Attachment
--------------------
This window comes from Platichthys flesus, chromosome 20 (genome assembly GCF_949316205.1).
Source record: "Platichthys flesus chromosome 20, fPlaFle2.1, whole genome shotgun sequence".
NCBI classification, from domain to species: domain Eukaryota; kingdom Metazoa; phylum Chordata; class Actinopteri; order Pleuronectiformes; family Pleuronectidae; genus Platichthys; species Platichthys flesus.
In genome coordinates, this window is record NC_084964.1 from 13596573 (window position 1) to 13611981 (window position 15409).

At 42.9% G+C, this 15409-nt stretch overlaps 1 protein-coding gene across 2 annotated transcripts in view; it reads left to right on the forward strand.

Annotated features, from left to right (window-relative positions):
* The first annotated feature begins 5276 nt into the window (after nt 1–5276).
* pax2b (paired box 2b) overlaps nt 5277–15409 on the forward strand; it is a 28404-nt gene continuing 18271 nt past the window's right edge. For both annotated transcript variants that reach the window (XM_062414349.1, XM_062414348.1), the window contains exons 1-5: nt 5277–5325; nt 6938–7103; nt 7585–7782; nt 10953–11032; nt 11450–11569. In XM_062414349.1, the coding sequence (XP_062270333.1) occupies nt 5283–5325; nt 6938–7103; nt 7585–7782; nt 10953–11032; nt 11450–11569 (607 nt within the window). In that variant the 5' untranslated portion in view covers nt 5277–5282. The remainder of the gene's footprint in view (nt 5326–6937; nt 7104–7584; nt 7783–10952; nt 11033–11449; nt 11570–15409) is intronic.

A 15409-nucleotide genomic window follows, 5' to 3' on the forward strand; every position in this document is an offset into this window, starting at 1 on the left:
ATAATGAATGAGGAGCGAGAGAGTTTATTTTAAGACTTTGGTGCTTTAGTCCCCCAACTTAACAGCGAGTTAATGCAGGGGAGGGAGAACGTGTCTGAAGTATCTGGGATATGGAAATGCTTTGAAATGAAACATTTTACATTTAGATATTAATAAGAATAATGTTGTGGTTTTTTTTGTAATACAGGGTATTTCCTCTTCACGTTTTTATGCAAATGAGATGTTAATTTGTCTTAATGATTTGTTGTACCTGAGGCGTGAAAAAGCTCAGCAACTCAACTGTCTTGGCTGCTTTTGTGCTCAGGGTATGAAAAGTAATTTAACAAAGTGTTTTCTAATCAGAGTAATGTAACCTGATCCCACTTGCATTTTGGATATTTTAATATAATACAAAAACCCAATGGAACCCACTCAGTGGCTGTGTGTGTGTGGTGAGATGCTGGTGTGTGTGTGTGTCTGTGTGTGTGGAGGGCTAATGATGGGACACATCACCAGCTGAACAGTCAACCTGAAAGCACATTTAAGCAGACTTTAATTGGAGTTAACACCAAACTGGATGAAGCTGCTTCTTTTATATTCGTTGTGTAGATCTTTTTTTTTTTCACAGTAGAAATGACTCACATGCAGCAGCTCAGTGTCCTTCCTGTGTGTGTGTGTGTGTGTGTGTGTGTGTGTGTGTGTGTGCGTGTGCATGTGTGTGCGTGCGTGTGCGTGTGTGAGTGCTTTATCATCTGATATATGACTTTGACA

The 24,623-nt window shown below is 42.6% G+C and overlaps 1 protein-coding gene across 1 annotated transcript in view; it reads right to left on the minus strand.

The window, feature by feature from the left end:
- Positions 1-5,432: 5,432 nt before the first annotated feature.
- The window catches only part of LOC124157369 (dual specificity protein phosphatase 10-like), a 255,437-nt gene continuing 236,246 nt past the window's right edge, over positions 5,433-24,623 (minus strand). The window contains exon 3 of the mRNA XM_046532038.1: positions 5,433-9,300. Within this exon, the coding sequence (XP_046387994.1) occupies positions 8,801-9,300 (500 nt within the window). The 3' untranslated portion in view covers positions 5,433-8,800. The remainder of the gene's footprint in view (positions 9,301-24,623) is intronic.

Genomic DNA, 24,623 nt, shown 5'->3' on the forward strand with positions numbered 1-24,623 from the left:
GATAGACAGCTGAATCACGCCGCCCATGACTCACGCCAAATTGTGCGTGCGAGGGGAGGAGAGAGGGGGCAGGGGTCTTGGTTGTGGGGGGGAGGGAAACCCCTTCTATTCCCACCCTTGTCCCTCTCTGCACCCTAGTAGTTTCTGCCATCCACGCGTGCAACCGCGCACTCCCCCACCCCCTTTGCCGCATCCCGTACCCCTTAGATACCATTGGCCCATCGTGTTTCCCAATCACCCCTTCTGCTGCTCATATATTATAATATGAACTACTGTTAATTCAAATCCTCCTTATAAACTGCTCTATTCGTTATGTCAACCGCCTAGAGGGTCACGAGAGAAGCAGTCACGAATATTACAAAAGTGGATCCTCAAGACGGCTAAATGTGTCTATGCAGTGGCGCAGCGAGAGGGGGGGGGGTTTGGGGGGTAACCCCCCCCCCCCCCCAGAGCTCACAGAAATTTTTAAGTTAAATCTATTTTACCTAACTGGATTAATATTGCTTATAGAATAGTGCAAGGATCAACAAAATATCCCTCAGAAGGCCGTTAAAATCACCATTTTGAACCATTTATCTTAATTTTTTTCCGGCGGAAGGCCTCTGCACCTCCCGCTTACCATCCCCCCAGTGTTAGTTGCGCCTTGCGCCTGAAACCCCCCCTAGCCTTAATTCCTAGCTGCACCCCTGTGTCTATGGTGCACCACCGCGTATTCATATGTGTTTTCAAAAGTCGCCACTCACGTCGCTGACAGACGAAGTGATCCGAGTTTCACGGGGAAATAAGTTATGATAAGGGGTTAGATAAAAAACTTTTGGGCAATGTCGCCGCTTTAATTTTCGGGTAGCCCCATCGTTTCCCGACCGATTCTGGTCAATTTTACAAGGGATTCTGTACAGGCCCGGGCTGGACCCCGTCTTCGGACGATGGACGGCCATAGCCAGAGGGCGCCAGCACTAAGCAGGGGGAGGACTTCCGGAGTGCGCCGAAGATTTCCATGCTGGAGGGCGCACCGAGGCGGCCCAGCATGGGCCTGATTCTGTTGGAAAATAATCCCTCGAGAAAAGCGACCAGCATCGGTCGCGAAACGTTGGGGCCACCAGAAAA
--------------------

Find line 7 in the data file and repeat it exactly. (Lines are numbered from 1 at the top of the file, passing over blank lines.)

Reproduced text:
* The first annotated feature begins 5276 nt into the window (after nt 1–5276).